The Sopranos Had One Unbreakable Rule For Filming Tony's Therapy Scenes

Hailed as one of the best television shows of all time, "The Sopranos" followed Tony Soprano (James Gandolfini), a ruthless, unapologetic criminal who tortured, murdered, and extorted people for his own thoughtless reasons. He's not the first gangster to have appeared on television, and he was more than that. Tony was an admirer of history, and an antihero, a thief, and a drug dealer. He frequently cheated on his wife, and he committed sin after sin. Still, he genuinely cared for his family. He constantly pretended to be a different person — strong for his family, unfeeling toward his enemies ... and honest with his therapist.

"The Sopranos" illustrated how gangsters need to go to therapy, too. Tony Soprano might ruthlessly execute his victims and then go home as if nothing happened, and yet, somehow, be vulnerable enough to sit down and take professional advice for his mental health. There's no lousy trait he doesn't have — he's oozing toxic masculinity, he is a misogynist, his obsessive infidelity knows no bounds, and he treats women like they're objects. So why did viewers still want to understand where his behavior stemmed from? It's the scenes wherein Tony willingly participated in therapy and spoke with sincerity.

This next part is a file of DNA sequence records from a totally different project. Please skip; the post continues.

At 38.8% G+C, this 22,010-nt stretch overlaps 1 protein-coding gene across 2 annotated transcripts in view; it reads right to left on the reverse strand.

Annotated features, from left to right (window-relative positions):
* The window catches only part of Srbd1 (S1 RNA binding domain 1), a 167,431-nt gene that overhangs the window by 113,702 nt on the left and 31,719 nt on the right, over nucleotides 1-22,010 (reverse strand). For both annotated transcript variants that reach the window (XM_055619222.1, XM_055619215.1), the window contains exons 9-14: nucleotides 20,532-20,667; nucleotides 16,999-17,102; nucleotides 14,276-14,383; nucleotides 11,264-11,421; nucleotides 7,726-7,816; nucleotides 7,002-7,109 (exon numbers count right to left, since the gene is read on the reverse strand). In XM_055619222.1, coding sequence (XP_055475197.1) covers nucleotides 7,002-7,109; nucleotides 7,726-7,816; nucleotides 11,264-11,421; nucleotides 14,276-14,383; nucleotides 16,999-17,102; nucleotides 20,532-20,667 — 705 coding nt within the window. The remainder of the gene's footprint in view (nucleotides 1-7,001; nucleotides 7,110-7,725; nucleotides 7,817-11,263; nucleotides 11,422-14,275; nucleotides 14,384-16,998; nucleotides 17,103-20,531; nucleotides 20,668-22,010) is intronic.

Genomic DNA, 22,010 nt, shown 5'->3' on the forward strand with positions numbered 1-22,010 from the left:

There was only one rule showrunner David Chase asked the crew to follow throughout the filming of "The Sopranos," and no one was allowed to overlook it.

The camera wasn't allowed to move

In an interview with The Hollywood Reporter, David Chase discussed the one unbreakable rule the camera crew followed when filming Tony Soprano's therapy scenes. It was essential for Chase that the sessions reflected authenticity on Tony's part, and to have that kind of absolute consistency about them, the camera remained stagnant. There was no going up front, no close-up stills to claustrophobically capture Tony's emotions, nothing.

Every minute and dialogue was critical, and Chase wanted to ensure that it translated through the camerawork. Viewers wouldn't be assisted by close-up shots that indicated that a specific moment was meaningful — the entire sequence was crucial.

"During the therapy scenes, the camera was not allowed to move. We wouldn't do any dolly push-ins on somebody's face as they're really getting into what they really mean. I said, 'No, that's just not the way therapy is. You're not told when it's getting important. You're flailing your way through it.' And so no dolly-ins. I also had a rule about no overhead shots, but that was a different thing. That was just about money."

"The Sopranos" aired its final episode on June 10, 2007, and the mob-family drama has had a massive impact on television ever since. While the series is teeming with violence and illegal activities, Tony Soprano's therapy sessions gave viewers the opportunity to engage with and see through the many personalities that came together to create television's favorite antihero.